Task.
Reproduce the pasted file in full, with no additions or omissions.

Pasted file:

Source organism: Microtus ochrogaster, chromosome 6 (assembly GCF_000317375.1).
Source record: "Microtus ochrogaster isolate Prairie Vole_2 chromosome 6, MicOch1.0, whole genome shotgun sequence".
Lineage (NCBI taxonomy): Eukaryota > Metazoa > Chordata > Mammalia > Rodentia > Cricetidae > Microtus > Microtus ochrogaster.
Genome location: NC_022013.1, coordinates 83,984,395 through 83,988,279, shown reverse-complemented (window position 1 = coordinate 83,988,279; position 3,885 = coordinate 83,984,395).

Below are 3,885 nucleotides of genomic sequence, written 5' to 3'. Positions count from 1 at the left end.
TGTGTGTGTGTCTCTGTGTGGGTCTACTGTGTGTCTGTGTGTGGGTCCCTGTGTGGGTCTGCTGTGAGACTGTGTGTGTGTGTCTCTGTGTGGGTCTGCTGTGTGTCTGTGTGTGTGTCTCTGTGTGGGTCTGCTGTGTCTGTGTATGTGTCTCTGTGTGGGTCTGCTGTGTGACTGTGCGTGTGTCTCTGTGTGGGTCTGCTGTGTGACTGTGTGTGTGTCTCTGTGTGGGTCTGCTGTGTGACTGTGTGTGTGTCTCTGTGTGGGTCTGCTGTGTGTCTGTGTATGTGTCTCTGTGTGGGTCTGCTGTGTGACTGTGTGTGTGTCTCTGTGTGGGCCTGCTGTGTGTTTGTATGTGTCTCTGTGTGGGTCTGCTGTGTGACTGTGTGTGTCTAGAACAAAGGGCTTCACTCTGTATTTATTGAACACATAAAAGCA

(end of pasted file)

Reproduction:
Source organism: Microtus ochrogaster, chromosome 6 (assembly GCF_000317375.1).
Source record: "Microtus ochrogaster isolate Prairie Vole_2 chromosome 6, MicOch1.0, whole genome shotgun sequence".
Lineage (NCBI taxonomy): Eukaryota > Metazoa > Chordata > Mammalia > Rodentia > Cricetidae > Microtus > Microtus ochrogaster.
Genome location: NC_022013.1, coordinates 83,984,395 through 83,988,279, shown reverse-complemented (window position 1 = coordinate 83,988,279; position 3,885 = coordinate 83,984,395).

Below are 3,885 nucleotides of genomic sequence, written 5' to 3'. Positions count from 1 at the left end.
TGTGTGTGTGTCTCTGTGTGGGTCTACTGTGTGTCTGTGTGTGGGTCCCTGTGTGGGTCTGCTGTGAGACTGTGTGTGTGTGTCTCTGTGTGGGTCTGCTGTGTGTCTGTGTGTGTGTCTCTGTGTGGGTCTGCTGTGTCTGTGTATGTGTCTCTGTGTGGGTCTGCTGTGTGACTGTGCGTGTGTCTCTGTGTGGGTCTGCTGTGTGACTGTGTGTGTGTCTCTGTGTGGGTCTGCTGTGTGACTGTGTGTGTGTCTCTGTGTGGGTCTGCTGTGTGTCTGTGTATGTGTCTCTGTGTGGGTCTGCTGTGTGACTGTGTGTGTGTCTCTGTGTGGGCCTGCTGTGTGTTTGTATGTGTCTCTGTGTGGGTCTGCTGTGTGACTGTGTGTGTCTAGAACAAAGGGCTTCACTCTGTATTTATTGAACACATAAAAGCA